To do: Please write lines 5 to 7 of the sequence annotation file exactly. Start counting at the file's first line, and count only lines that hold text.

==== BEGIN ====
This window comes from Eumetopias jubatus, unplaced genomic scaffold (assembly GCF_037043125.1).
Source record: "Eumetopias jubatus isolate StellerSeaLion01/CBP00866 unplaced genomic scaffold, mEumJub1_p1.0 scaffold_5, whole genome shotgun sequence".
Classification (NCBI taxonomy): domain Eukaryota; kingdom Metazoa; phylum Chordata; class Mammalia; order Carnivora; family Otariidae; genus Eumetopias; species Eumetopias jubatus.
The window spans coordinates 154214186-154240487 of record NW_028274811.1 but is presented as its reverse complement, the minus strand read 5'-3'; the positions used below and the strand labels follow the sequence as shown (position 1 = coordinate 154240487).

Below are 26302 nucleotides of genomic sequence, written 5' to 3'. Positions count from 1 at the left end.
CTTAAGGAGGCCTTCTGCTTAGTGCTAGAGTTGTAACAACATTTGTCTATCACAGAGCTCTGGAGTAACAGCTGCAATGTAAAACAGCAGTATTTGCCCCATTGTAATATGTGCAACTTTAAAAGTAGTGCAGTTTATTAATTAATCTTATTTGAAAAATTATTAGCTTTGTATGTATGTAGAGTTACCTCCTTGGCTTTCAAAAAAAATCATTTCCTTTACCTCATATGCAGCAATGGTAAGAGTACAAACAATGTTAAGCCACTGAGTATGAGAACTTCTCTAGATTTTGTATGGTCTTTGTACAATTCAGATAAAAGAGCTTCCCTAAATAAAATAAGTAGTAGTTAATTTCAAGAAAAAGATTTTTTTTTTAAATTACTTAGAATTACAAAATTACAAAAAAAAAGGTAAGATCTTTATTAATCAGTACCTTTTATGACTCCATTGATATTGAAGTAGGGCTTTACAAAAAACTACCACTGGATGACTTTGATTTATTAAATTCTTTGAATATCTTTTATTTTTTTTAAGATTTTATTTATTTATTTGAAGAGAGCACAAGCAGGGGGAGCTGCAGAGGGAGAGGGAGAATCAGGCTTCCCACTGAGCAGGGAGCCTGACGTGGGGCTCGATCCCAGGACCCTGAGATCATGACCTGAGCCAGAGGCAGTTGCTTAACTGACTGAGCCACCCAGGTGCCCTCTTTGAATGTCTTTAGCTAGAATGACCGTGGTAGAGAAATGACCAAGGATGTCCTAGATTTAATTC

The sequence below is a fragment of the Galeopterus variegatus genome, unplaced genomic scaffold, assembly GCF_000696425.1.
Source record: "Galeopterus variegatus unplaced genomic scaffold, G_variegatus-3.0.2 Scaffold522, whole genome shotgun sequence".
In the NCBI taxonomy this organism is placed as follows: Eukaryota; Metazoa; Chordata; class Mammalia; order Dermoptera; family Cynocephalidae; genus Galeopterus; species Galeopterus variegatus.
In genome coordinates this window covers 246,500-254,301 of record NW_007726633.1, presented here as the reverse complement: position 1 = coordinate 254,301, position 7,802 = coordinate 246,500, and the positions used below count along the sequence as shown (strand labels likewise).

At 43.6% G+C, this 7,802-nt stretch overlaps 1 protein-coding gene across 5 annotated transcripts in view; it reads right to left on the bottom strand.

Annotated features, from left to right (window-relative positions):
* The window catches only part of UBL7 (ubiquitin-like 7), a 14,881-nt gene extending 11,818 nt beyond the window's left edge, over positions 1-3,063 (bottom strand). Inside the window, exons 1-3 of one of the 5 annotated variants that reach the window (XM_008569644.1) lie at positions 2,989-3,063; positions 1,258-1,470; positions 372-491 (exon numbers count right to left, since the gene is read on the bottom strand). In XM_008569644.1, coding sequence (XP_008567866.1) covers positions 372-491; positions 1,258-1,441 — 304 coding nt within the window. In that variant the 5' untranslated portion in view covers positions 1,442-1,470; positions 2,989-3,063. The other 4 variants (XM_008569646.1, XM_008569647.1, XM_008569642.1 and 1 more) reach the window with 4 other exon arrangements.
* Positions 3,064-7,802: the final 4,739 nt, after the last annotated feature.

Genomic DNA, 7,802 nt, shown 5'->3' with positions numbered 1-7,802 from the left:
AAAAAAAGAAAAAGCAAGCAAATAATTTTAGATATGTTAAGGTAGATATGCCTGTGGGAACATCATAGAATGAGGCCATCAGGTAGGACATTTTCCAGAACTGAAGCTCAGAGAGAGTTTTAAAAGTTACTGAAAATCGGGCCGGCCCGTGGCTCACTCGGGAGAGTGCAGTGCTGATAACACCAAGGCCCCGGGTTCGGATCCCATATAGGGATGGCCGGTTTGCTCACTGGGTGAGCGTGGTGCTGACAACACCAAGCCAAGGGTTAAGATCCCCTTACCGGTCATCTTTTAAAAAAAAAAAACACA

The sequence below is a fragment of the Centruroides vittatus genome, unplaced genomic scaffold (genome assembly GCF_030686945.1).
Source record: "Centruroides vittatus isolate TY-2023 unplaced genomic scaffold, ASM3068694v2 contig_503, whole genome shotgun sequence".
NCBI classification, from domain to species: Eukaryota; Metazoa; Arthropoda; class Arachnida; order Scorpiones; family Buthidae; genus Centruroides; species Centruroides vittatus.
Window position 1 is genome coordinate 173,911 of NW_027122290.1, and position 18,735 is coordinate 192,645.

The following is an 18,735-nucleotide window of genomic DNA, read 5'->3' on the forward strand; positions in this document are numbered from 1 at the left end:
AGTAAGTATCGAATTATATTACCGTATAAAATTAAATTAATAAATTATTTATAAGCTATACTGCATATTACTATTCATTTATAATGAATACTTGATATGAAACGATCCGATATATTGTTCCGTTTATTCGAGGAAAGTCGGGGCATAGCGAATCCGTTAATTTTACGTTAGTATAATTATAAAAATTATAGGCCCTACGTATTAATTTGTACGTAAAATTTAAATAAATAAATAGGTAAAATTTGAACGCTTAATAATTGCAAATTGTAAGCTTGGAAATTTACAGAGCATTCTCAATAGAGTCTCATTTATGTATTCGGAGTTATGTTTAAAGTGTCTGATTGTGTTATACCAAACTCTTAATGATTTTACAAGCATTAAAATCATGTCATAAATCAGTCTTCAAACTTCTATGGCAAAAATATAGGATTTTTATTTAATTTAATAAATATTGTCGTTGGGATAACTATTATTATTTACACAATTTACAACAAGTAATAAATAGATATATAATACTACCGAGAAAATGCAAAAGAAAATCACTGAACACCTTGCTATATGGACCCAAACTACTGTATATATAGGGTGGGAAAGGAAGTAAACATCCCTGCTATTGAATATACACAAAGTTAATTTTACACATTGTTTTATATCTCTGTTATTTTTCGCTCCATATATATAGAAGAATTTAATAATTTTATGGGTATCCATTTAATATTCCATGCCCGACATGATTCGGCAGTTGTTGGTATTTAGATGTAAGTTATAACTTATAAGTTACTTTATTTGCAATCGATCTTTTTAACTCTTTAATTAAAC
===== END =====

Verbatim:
Below are 26302 nucleotides of genomic sequence, written 5' to 3'. Positions count from 1 at the left end.
CTTAAGGAGGCCTTCTGCTTAGTGCTAGAGTTGTAACAACATTTGTCTATCACAGAGCTCTGGAGTAACAGCTGCAATGTAAAACAGCAGTATTTGCCCCATTGTAATATGTGCAACTTTAAAAGTAGTGCAGTTTATTAATTAATCTTATTTGAAAAATTATTAGCTTTGTATGTATGTAGAGTTACCTCCTTGGCTTTCAAAAAAAATCATTTCCTTTACCTCATATGCAGCAATGGTAAGAGTACAAACAATGTTAAGCCACTGAGTATGAGAACTTCTCTAGATTTTGTATGGTCTTTGTACAATTCAGATAAAAGAGCTTCCCTAAATAAAATAAGTAGTAGTTAATTTCAAGAAAAAGATTTTTTTTTTAAATTACTTAGAATTACAAAATTACAAAAAAAAAGGTAAGATCTTTATTAATCAGTACCTTTTATGACTCCATTGATATTGAAGTAGGGCTTTACAAAAAACTACCACTGGATGACTTTGATTTATTAAATTCTTTGAATATCTTTTATTTTTTTTAAGATTTTATTTATTTATTTGAAGAGAGCACAAGCAGGGGGAGCTGCAGAGGGAGAGGGAGAATCAGGCTTCCCACTGAGCAGGGAGCCTGACGTGGGGCTCGATCCCAGGACCCTGAGATCATGACCTGAGCCAGAGGCAGTTGCTTAACTGACTGAGCCACCCAGGTGCCCTCTTTGAATGTCTTTAGCTAGAATGACCGTGGTAGAGAAATGACCAAGGATGTCCTAGATTTAATTC

The sequence below is a fragment of the Galeopterus variegatus genome, unplaced genomic scaffold, assembly GCF_000696425.1.